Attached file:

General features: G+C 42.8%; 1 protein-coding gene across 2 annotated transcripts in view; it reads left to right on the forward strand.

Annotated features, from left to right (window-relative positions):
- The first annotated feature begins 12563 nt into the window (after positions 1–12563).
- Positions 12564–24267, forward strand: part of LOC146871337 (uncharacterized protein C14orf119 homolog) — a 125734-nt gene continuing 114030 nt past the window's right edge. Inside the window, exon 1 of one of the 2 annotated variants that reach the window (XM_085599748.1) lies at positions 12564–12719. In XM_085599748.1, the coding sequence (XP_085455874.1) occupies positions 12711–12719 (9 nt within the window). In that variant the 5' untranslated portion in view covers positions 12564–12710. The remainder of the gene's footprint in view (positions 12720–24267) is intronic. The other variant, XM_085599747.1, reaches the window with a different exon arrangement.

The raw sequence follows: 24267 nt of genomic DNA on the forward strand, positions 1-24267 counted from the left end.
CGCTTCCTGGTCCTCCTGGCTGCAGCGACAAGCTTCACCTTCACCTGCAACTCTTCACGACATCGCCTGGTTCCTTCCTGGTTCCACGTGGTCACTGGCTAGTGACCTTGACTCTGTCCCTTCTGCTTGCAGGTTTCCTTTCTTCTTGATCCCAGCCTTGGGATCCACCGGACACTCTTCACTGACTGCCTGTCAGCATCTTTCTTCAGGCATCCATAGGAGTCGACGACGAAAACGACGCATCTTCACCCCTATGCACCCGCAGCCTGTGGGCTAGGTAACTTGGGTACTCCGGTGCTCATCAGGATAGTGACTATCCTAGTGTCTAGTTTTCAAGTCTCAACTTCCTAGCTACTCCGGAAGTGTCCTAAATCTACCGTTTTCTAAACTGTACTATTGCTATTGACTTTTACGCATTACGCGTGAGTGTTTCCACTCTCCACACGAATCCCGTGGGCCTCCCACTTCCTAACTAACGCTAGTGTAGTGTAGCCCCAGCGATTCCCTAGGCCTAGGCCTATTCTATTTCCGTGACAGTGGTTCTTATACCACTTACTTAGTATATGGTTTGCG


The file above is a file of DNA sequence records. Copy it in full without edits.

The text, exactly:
General features: G+C 42.8%; 1 protein-coding gene across 2 annotated transcripts in view; it reads left to right on the forward strand.

Annotated features, from left to right (window-relative positions):
- The first annotated feature begins 12563 nt into the window (after positions 1–12563).
- Positions 12564–24267, forward strand: part of LOC146871337 (uncharacterized protein C14orf119 homolog) — a 125734-nt gene continuing 114030 nt past the window's right edge. Inside the window, exon 1 of one of the 2 annotated variants that reach the window (XM_085599748.1) lies at positions 12564–12719. In XM_085599748.1, the coding sequence (XP_085455874.1) occupies positions 12711–12719 (9 nt within the window). In that variant the 5' untranslated portion in view covers positions 12564–12710. The remainder of the gene's footprint in view (positions 12720–24267) is intronic. The other variant, XM_085599747.1, reaches the window with a different exon arrangement.

The raw sequence follows: 24267 nt of genomic DNA on the forward strand, positions 1-24267 counted from the left end.
CGCTTCCTGGTCCTCCTGGCTGCAGCGACAAGCTTCACCTTCACCTGCAACTCTTCACGACATCGCCTGGTTCCTTCCTGGTTCCACGTGGTCACTGGCTAGTGACCTTGACTCTGTCCCTTCTGCTTGCAGGTTTCCTTTCTTCTTGATCCCAGCCTTGGGATCCACCGGACACTCTTCACTGACTGCCTGTCAGCATCTTTCTTCAGGCATCCATAGGAGTCGACGACGAAAACGACGCATCTTCACCCCTATGCACCCGCAGCCTGTGGGCTAGGTAACTTGGGTACTCCGGTGCTCATCAGGATAGTGACTATCCTAGTGTCTAGTTTTCAAGTCTCAACTTCCTAGCTACTCCGGAAGTGTCCTAAATCTACCGTTTTCTAAACTGTACTATTGCTATTGACTTTTACGCATTACGCGTGAGTGTTTCCACTCTCCACACGAATCCCGTGGGCCTCCCACTTCCTAACTAACGCTAGTGTAGTGTAGCCCCAGCGATTCCCTAGGCCTAGGCCTATTCTATTTCCGTGACAGTGGTTCTTATACCACTTACTTAGTATATGGTTTGCG